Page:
Vision Over 40: How to Improve Your Night DrivingFriday, July 15th, 2016, 4:14 am
As we age, our vision inevitably changes. And for many, that means increased difficulty perceiving and reacting to unexpected events when driving, especially at night. To make sure you’re staying safe on the nighttime roads, here are some simple precautions to take.
- Drive on streets you know. Driving at night can be risky when you’re not familiar with the route. Stick to areas you’re familiar with, and try to avoid dark, poorly lit roads.
- Allow plenty of time. If the roads are bad due to weather conditions or construction, be sure to give yourself extra time to reach your destination.
- Keep up on car maintenance. Regularly have your power steering fluid, brake fluid and transmission fluid checked. And make sure your windshield wipers and headlights are in good working order. It’s also a good idea to clean not only the outside of your windows but the inside, as well.
- Leave at least two car lengths. Put plenty of space between you and the driver in front of you, just in case you need to stop quickly, especially in bad weather. And be cautious before going through intersections, taking special care to yield when making a left turn.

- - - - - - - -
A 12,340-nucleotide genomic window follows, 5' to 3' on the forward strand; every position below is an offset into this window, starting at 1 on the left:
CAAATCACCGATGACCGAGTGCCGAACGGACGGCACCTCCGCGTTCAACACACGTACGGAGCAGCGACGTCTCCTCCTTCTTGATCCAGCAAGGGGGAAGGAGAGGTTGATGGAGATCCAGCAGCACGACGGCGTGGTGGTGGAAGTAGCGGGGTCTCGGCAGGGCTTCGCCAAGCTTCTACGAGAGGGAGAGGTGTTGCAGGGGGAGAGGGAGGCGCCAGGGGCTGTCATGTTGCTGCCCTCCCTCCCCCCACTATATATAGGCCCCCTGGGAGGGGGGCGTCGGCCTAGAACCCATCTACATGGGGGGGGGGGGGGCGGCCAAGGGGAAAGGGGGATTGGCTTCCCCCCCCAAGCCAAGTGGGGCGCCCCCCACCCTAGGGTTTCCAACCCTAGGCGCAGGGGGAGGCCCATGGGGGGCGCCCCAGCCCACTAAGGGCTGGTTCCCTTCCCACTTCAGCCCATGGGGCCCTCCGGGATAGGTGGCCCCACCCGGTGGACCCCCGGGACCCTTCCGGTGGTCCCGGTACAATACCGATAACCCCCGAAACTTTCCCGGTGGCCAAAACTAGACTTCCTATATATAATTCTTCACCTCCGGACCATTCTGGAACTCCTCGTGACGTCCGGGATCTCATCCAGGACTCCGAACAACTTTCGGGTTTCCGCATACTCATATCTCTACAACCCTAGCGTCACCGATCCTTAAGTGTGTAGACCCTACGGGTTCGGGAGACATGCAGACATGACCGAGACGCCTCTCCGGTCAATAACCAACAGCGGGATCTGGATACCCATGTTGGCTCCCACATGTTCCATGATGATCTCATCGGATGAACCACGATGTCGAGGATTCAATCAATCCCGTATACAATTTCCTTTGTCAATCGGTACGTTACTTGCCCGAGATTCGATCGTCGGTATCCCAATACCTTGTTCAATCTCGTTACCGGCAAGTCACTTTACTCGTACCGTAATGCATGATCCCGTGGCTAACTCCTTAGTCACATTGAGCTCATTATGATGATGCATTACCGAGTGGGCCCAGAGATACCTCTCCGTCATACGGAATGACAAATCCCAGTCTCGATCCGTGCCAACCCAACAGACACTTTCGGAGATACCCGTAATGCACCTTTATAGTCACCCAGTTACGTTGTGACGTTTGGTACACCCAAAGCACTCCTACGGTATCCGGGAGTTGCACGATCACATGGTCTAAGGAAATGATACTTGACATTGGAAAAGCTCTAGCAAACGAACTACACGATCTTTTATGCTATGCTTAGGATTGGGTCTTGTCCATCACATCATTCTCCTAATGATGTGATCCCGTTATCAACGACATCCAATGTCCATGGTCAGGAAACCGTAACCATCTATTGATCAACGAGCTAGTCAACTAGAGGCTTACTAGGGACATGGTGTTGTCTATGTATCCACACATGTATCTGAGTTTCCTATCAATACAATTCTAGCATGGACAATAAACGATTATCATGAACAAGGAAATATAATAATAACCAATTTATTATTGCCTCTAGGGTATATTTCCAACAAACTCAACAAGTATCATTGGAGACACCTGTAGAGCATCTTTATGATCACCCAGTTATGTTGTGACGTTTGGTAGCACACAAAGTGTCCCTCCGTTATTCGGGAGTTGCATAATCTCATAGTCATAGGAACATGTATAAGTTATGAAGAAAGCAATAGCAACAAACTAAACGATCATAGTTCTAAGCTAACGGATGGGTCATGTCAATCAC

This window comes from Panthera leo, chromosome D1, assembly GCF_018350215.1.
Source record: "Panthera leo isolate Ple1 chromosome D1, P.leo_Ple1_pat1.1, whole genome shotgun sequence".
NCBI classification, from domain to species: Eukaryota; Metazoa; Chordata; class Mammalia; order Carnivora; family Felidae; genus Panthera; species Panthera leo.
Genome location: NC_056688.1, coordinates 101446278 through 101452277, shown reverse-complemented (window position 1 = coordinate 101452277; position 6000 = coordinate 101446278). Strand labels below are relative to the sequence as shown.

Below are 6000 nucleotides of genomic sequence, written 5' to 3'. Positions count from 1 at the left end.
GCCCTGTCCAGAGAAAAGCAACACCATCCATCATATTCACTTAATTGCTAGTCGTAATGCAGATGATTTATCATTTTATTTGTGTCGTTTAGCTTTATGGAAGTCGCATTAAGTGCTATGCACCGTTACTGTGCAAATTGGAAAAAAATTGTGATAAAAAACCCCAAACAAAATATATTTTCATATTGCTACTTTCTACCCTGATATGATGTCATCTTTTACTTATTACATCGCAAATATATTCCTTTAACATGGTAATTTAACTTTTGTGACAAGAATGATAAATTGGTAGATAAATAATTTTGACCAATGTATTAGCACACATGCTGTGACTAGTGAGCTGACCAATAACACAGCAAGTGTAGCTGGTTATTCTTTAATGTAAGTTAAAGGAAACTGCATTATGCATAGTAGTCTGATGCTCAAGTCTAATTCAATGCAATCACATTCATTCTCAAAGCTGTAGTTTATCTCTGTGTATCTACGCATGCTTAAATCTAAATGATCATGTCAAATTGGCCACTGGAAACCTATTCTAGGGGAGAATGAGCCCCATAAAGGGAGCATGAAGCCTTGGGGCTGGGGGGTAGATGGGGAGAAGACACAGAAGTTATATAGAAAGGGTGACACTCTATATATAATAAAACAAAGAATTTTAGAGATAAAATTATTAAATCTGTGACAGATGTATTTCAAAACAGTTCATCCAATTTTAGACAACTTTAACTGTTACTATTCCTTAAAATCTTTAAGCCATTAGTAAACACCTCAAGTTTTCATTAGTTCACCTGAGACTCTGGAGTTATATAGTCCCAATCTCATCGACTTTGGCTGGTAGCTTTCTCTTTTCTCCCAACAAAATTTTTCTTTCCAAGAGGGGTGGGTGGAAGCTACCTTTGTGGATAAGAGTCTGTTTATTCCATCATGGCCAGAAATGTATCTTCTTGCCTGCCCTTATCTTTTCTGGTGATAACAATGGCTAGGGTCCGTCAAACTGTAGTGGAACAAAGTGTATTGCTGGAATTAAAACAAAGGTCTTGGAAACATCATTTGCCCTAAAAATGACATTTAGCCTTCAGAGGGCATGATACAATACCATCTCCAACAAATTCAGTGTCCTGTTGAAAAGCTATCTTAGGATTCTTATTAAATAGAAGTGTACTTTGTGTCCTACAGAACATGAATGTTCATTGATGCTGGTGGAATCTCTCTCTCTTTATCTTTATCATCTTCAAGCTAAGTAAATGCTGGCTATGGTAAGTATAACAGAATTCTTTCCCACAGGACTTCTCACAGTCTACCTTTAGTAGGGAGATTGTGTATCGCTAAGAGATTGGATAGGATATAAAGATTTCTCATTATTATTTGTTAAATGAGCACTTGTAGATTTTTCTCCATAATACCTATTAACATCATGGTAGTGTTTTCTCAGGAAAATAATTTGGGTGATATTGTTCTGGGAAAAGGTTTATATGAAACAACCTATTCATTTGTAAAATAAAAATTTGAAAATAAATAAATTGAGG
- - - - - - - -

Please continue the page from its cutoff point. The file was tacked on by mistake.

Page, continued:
- Minimize the lights in your dash panel. Most newer cars come with the ability to dim your dashboard lights, which can significantly help with your field of vision when driving in the dark. And if you have GPS, consider turning it off or dimming it when possible during night driving.
- See your eye care professional regularly. It’s recommended that to visit your eye doctor once every two years, and more often if you have a medical condition. If you’re experiencing trouble driving at night, your doctor may recommend special eyeglasses with anti-glare lenses or contacts that are specific to night driving.
To learn more about safety tips for night driving, or to schedule an appointment, please complete our convenient online contact form. For locations, click here to find a center near you.
Category: Eye Care